Rabbit. About a fortnight later the notice appeared on the University notice board which
led, a week later, to the not so minor miracle of the successful mobilisation of 150 mainly
male students at 6.30 on a Saturday morning.
Suitably dressed in medieval-looking stuff - basically knitted string, sprayed silver to
look like chain mail - we were whisked up to Sherrifmuir - scene of a real battle in 1715,
during the first Jacobite rebellion - for a long day's filming, part of which consisted of us
shouting things like 'Get on with it!' and 'Betty Maaaarsden!' No idea why.
When we'd finished I got a lift back down to the campus in the Black Maria police
van that suddenly turns up at the very end of the film; between the peat and some weird
leaching effect of the silver-sprayed, knitted-string socks, my feet were black for a week.
All for two pounds, which was the Equity rate at the time. But then I think most of us
would have paid ten times that for the privilege.
Deanston is a dramatic-looking distillery in a handsome setting. It's another converted
mill, this time an old textile mill designed by Richard Arkwright. It was converted into
whisky production in the boom years of the sixties but was closed between 1982 and
1990. The mill overlooks the river Teith, which is a major tributary of the Forth (actu-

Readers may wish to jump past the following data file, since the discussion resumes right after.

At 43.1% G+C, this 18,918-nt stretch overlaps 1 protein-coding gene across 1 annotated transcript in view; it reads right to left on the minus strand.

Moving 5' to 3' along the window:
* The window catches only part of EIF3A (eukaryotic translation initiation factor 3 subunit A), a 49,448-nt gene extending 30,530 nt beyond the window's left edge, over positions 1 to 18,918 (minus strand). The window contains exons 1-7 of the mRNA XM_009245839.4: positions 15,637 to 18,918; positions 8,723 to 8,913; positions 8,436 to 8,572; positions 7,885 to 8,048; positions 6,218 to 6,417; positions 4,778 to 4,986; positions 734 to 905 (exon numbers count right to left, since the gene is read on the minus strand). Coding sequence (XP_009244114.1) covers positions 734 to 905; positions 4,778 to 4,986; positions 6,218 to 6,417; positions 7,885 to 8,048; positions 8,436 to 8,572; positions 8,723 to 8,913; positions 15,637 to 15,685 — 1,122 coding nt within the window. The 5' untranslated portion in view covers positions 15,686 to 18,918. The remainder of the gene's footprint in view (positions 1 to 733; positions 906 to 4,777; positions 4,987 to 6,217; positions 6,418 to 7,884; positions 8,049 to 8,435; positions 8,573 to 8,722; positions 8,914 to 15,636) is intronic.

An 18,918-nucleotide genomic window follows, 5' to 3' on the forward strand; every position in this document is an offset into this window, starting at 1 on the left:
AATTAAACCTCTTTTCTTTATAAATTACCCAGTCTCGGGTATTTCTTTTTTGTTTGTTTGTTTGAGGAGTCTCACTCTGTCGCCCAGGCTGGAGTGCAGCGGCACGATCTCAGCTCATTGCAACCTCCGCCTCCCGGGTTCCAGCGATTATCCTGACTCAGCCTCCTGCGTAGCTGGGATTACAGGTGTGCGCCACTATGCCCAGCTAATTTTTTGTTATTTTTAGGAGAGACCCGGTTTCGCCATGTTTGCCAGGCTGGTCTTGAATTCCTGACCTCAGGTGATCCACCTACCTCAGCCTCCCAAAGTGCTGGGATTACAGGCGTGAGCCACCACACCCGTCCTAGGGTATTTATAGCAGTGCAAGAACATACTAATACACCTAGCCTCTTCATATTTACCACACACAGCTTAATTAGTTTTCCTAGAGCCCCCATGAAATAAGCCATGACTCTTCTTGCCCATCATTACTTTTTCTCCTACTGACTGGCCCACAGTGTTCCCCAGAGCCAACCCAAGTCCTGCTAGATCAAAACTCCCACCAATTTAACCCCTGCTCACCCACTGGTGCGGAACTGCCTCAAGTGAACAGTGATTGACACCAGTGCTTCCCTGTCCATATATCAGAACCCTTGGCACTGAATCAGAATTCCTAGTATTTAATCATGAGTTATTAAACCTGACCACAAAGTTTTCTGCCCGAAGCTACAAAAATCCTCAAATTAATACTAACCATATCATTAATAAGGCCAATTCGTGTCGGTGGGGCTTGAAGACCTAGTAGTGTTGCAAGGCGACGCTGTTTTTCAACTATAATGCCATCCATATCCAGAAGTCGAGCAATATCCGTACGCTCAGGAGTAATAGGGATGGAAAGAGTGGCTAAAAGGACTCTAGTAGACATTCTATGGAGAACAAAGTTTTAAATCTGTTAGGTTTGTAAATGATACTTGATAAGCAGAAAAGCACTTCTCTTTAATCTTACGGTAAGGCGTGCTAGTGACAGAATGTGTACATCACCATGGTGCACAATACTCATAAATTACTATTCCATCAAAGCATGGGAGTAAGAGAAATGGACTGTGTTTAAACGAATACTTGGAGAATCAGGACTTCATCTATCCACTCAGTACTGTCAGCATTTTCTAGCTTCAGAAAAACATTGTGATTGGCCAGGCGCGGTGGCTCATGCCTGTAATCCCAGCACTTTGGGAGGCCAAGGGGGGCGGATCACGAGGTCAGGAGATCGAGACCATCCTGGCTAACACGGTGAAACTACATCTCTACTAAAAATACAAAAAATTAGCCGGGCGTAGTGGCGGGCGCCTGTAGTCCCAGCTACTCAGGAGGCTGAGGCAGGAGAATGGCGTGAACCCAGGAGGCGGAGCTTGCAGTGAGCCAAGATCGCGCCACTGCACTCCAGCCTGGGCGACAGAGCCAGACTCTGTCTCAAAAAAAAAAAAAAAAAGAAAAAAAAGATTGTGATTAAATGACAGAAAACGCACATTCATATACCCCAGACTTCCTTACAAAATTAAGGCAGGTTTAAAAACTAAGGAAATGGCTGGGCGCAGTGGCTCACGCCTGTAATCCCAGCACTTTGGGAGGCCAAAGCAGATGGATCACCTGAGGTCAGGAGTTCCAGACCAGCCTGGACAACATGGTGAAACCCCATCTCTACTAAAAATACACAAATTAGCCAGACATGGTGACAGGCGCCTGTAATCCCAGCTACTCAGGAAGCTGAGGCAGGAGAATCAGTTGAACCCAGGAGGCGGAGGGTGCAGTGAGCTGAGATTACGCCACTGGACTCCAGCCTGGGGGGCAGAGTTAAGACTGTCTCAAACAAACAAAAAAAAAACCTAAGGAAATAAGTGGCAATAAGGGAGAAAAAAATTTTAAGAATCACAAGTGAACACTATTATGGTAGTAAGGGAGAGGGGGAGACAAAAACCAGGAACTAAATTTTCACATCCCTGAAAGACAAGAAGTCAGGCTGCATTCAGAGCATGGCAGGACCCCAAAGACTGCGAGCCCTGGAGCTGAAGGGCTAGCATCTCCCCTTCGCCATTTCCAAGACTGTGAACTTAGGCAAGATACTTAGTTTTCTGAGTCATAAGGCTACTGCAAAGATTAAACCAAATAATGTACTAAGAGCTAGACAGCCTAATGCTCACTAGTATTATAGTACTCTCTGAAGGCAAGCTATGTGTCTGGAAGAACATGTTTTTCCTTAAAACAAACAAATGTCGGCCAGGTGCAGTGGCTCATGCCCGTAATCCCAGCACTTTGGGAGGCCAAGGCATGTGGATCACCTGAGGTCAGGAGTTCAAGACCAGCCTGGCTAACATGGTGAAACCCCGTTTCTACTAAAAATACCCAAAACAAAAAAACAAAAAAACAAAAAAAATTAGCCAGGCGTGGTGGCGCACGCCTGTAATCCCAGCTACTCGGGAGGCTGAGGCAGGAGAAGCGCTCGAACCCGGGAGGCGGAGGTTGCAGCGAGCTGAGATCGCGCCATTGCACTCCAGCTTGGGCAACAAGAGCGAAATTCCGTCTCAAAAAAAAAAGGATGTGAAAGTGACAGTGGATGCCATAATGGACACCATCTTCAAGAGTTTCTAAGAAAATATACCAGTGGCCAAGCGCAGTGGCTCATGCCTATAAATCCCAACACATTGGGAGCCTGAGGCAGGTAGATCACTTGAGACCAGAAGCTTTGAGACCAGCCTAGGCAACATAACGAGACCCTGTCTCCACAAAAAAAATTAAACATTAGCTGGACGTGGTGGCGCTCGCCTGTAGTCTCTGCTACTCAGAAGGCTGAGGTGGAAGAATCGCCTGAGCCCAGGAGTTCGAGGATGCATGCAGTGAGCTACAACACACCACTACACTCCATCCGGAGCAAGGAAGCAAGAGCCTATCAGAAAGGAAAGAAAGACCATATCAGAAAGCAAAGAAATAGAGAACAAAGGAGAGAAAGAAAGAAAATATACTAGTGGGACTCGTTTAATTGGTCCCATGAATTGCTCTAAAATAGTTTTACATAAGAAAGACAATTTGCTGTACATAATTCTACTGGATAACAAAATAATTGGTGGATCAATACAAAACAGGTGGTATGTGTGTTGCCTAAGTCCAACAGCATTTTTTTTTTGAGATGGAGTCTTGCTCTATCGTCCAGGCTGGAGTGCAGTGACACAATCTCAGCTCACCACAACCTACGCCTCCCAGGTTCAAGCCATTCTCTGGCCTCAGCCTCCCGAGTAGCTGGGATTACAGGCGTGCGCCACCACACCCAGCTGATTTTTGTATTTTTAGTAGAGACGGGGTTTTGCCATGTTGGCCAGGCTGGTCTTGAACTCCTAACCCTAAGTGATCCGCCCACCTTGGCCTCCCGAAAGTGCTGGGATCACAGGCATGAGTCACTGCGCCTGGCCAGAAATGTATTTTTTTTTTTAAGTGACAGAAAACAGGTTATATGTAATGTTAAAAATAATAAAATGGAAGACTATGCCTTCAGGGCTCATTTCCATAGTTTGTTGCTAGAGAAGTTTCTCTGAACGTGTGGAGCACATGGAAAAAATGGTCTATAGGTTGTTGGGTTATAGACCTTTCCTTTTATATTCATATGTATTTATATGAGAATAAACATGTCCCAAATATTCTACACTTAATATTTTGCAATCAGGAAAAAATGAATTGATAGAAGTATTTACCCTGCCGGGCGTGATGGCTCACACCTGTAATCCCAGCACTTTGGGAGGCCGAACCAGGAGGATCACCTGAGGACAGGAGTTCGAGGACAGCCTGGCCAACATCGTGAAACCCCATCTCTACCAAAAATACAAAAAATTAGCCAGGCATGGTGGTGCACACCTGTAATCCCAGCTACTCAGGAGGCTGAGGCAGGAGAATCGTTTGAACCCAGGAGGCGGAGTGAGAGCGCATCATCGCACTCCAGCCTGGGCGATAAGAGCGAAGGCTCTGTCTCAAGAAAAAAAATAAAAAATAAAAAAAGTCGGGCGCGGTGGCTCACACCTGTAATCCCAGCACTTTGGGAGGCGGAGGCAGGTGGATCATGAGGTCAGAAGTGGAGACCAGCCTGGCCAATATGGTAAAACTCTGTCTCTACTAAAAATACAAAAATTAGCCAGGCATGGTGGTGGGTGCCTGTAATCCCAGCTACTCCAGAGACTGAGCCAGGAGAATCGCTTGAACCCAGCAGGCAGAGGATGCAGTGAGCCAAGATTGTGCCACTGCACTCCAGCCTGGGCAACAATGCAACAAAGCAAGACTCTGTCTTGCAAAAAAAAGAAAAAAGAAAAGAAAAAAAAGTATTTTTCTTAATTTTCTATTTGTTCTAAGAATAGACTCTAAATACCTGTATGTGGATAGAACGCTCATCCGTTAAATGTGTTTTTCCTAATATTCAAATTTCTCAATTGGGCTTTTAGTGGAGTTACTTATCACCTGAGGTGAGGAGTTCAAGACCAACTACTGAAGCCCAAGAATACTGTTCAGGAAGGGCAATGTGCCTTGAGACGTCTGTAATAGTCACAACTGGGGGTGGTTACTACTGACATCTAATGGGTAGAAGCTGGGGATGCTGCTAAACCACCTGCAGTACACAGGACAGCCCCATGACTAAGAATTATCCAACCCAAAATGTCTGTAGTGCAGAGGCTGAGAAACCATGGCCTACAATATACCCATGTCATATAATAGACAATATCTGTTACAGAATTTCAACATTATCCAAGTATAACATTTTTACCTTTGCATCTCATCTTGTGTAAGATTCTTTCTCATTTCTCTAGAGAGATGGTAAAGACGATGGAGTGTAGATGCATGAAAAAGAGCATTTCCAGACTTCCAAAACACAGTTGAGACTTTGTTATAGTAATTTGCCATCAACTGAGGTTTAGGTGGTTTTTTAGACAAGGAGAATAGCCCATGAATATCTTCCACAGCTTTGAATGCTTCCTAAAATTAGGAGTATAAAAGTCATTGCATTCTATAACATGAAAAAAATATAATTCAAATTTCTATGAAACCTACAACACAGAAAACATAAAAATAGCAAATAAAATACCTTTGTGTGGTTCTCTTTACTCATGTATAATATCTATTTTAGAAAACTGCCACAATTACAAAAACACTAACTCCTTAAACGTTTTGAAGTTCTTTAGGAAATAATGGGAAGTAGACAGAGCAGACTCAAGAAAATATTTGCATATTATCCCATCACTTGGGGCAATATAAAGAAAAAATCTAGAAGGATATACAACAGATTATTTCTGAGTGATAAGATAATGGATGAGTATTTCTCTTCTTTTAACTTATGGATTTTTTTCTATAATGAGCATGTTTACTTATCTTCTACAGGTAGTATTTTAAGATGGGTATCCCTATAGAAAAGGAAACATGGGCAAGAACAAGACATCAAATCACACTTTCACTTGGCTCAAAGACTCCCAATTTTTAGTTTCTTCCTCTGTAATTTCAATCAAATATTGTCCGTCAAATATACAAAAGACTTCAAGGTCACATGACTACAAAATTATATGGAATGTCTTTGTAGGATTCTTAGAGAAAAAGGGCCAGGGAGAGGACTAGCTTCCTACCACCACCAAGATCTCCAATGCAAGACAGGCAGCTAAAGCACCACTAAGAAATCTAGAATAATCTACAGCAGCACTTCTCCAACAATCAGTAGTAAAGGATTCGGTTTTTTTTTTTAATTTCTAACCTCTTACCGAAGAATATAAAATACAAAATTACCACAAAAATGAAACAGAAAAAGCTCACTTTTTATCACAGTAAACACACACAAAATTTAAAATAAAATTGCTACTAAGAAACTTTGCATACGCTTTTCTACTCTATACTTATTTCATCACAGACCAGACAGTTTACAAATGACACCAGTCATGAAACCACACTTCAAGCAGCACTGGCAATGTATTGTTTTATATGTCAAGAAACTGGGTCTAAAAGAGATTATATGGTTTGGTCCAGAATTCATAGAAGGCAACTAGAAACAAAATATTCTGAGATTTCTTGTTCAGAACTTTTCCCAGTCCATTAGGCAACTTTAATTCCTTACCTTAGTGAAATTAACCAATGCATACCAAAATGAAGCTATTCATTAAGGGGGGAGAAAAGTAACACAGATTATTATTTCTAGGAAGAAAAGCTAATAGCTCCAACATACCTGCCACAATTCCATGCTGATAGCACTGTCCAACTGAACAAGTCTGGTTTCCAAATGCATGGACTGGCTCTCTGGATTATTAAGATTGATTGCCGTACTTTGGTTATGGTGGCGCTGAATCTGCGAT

ally, going by relative amounts of water contributed to the blend, it's more the other way
round, so we might, conceivably, have had the Firth of Teith, the Teith Bridge, the Teith
Road Bridge and, presumably, the Mouth of the Teith. Narrow escape). The river not only
provides the water to make and cool the spirit, it also powers the mill itself, though not
through water wheels as it did in Arkwright's day; there are two water turbines producing
electricity, with any that the distillery doesn't use itself going into the National Grid.
The daftness of the whisky regions comes into play here; like Glengoyne, Deanston is
supposedly a Highland whisky, but it isn't. This area just ain't the Highlands and Dean-
ston tastes like a Lowland whisky; quite light, very clean, the delicacy of the nose match-
ing the paleness of the whisky's colour, and with a very pleasant mix of nut-like spici-
ness and gentle creaminess about it. Deanston is a highly valued blending whisky, but it's
worth seeking out as a single malt; definitely another of those whiskies that could benefit
from a decent promotional push.
I take an appropriately meandering route across the floor of the Forth's flood plain,
along a slow, tightish road past damp-looking fields heading vaguely towards the
Trossachs, then head south past Scotland's only Lake, the Lake of Menteith, crossing the
Forth a mile or two later, traversing Flanders Moss.
From the commanding height of the Defender, I check out the Forth - barely more
than a stream here - as I drive over the bridge. I committed a lot of these bridges to
memory when Les and I were planning our downriver trip. This consisted of us putting
two canoes in the waters - the very shallow waters - a mile west of Aberfoyle where
the Forth is formed by the confluence of Duchray Water and the outflow from Loch Ard,